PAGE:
Politics poses threat to anti graft crusade

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I am sure the majority of you know the story of Jesus and the adulterous woman.  However, please indulge me as I tell it for the benefit of those who do not know it.

About 2000 years ago, the Scribes and Pharisees brought a woman caught in the act of adultery to Jesus asking what they should do to her.  Tradition demanded that she be stoned to death, but the great Teacher, discerning their malice and attempt to corner him put the challenge back to them. 

With conviction and I bet a little bit of irritation, He said to them: “If any one of you is without sin, let him be the first to throw a stone at her.”  Obviously, none of them could stand that test and as a result He rescued her from a painful death.

I am sure this story was not told so as to condone adultery… rather, to impress upon us the need to assess our own lives before accusing others.

Never has a story been more relevant to a situation, than this one is to our political landscape.  We have a great reform agenda, a great vision for our country, great leaders in their individual capacities and a great people.  But these great things lose their value and meaning in our desire for development because we allow ourselves to be sidetracked by politics (compare to stoning the adulterous woman).

Many of us are feeling frustrated at the very slow pace of reform.  If you listen carefully, you will hear the grumbling of Kenyans of every caliber.  They are expressing their dissatisfaction with the way we have prioritised politics over development.
 
There have been many scandals in different ministries, none of which bears more weight than the other.  These scandals are financially and emotionally taxing to the Kenyan population.  I mean, who wants to wake up every day and read about how funds have been misappropriated in yet another ministry? 

Secondly, they have a huge multiplier effect on our society because they cause a redirection of vital resources away from providing a social safety net to marginalised groups.  I would not be surprised were we to witness an uprising amongst these sidelined groups in the next couple of years if this trend continues. 

However, these scandals are more detrimental to our ability to attract foreign investment because they destroy our image both in the eyes of foreigners and locals.  It will become tougher to convince foreigners to invest in our economy, if we have no confidence in the ability of our leaders to govern.

Let us understand that the development of our country is at stake and could succumb to politics.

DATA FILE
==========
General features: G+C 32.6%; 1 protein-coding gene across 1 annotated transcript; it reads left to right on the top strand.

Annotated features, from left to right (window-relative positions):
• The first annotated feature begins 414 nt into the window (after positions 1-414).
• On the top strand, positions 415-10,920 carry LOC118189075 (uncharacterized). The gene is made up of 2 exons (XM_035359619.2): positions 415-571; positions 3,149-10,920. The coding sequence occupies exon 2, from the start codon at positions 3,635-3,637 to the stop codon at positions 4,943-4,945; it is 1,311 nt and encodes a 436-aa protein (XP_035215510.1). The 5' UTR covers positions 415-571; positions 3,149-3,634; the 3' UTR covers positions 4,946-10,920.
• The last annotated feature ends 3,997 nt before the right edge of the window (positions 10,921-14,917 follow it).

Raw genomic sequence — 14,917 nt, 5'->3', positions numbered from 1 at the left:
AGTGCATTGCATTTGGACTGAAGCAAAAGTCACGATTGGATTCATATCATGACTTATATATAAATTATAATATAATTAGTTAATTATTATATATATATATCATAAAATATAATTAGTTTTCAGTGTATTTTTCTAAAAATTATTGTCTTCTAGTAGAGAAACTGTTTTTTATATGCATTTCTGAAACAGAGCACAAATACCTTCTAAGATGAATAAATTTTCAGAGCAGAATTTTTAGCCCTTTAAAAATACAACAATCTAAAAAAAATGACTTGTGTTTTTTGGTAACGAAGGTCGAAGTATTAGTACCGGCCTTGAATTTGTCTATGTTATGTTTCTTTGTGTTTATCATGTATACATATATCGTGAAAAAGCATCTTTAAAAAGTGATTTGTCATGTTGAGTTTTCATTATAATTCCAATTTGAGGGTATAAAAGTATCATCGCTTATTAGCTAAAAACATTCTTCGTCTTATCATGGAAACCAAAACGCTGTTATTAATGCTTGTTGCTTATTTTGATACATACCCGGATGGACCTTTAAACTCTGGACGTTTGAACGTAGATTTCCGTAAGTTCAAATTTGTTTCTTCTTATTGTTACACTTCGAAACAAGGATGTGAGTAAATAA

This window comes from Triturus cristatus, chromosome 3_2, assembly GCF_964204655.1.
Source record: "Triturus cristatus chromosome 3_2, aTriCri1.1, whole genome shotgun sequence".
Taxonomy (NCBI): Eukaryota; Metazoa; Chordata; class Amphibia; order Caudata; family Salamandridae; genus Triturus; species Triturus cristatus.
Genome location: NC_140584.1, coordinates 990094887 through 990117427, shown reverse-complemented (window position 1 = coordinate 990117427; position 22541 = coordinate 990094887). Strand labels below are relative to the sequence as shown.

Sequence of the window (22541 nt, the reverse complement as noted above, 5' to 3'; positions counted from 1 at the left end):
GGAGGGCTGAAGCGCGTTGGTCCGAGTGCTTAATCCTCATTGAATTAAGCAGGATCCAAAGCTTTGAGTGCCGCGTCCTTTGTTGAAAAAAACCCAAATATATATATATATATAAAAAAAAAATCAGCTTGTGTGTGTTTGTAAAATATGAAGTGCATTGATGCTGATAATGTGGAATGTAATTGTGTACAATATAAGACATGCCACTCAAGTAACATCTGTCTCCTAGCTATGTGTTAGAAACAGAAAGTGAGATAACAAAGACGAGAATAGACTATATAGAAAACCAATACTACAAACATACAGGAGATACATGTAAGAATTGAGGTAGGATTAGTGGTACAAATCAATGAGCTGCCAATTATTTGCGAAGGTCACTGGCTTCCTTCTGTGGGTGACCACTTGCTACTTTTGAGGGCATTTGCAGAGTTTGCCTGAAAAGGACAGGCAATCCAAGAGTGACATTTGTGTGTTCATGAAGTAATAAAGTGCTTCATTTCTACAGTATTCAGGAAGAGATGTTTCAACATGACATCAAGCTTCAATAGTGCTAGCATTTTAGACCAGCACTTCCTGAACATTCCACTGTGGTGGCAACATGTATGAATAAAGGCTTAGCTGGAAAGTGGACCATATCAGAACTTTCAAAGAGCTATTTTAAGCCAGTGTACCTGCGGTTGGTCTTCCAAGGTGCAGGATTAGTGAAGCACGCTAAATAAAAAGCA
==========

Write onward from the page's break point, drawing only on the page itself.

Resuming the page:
Let us agree that transparency and accountability are not local standards that we can choose to adhere or not follow.  They are part and parcel of the core principles of governance; the ideal that will take us to 2030 in time and not 20 years later.
 
For that reason, I beseech all of us to campaign for a clear divide between politics and governance.  I ask our leaders not to be eager to cast the first stone.  We cannot determine the guilt or innocence of the accused person by stoning them with shameful words in public.  Neither can we achieve the ideals of governance when we allow our politicians to become the judge and the jury.

My suggestion is that we leave the task of determining guilt to the experts; the Judiciary.  Let us empower them through the Constitution such that they are beyond reproach, and our faith in the justice system restored. In the meantime, let us say ‘enough is enough.’
 
This country belongs to all of us and the youth make up a huge percentage.  If the older generation seems stuck in the mud, it is imperative for you to determine the way forward.  You must come together and in a singular voice, state what is important to you.  You have the ability to determine how the game of politics is played and the development agenda that needs focus.  We have only one Kenya, let us do our best to preserve it.

For a start, together we can ask the Civil Society to push Parliament to come up with clear standards that determine how an MP (and/or Senator) will be expected to behave if he or she is implicated in corruption.  This will help our country redirect its efforts to development and cease wasting any more energy debating whether a legislator should step aside or not.  Ideally, we should have a common accepted practice.

I propose that the Parliamentary Select Committee be tasked with this job as they have proved to be high performers.  What say ye?  My blog is your voice; feel free to debate this issue here.

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